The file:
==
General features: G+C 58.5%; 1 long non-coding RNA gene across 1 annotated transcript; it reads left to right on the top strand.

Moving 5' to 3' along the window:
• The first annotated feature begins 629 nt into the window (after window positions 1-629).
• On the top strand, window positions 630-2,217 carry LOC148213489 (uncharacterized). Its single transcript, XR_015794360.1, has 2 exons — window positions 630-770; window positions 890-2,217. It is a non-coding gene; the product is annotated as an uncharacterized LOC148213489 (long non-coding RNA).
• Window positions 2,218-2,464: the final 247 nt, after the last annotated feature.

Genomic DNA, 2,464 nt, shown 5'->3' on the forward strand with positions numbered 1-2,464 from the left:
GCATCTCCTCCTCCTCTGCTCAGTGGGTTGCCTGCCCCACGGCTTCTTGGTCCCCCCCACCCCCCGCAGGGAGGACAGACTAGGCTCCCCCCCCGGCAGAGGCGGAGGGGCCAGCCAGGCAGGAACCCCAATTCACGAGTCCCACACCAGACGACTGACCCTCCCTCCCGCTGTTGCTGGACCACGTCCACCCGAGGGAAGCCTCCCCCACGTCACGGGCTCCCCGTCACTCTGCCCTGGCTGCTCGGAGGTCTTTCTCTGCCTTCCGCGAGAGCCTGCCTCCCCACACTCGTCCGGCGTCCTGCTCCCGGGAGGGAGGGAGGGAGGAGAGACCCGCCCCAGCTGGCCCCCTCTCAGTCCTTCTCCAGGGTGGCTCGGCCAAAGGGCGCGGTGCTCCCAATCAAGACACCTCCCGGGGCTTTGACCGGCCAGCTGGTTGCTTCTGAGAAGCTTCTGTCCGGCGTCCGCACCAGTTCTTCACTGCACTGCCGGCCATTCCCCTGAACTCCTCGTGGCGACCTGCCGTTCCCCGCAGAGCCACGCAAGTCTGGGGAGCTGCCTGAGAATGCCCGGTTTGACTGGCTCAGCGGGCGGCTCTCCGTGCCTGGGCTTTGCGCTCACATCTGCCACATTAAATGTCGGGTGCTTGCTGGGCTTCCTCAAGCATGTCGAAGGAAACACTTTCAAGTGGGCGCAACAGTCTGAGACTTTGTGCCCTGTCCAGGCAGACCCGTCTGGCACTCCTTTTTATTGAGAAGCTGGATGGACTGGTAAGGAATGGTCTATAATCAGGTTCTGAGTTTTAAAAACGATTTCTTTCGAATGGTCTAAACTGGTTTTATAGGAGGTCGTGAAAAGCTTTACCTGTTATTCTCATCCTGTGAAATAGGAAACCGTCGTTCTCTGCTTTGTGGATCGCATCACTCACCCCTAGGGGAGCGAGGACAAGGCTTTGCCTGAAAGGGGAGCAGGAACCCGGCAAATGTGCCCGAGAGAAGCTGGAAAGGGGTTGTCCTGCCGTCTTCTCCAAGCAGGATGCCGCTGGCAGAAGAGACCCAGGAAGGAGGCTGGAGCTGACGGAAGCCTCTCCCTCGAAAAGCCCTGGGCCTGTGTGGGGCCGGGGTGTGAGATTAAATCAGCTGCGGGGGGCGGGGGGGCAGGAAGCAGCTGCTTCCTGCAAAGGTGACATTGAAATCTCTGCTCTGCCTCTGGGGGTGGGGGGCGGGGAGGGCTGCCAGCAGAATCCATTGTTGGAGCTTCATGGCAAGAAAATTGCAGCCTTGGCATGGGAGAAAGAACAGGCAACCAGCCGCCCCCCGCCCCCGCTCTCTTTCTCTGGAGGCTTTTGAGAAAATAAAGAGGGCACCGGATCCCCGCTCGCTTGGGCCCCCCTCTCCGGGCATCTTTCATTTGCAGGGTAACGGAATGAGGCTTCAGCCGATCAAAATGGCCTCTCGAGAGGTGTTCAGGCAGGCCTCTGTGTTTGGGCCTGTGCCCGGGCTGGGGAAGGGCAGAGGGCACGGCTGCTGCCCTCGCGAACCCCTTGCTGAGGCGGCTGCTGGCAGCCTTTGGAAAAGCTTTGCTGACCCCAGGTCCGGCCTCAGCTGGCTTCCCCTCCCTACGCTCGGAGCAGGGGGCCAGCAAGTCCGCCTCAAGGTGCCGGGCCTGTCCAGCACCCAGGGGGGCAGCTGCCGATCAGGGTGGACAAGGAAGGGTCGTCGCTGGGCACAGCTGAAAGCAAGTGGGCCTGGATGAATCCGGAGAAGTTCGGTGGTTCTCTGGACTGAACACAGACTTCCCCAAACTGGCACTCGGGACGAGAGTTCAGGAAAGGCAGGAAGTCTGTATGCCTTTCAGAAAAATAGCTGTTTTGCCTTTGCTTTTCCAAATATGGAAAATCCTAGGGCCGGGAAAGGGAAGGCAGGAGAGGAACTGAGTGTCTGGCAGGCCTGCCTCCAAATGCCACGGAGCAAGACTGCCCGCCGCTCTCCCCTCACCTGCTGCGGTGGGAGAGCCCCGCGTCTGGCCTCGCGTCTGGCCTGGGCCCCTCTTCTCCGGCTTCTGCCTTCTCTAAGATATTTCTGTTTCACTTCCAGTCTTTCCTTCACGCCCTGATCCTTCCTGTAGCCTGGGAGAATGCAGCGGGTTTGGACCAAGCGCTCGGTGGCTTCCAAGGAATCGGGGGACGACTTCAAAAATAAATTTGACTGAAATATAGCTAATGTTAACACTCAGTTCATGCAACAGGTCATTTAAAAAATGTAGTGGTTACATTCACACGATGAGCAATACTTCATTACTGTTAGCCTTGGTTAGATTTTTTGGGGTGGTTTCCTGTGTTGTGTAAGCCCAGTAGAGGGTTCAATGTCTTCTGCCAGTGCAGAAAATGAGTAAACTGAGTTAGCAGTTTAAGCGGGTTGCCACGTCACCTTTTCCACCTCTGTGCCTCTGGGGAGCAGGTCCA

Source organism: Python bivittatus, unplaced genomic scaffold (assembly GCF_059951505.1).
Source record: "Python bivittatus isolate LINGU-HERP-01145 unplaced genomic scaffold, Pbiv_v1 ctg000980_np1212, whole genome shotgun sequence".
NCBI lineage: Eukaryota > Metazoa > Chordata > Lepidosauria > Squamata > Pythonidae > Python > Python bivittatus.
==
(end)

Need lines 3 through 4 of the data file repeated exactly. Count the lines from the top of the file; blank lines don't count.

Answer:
• The first annotated feature begins 629 nt into the window (after window positions 1-629).
• On the top strand, window positions 630-2,217 carry LOC148213489 (uncharacterized). Its single transcript, XR_015794360.1, has 2 exons — window positions 630-770; window positions 890-2,217. It is a non-coding gene; the product is annotated as an uncharacterized LOC148213489 (long non-coding RNA).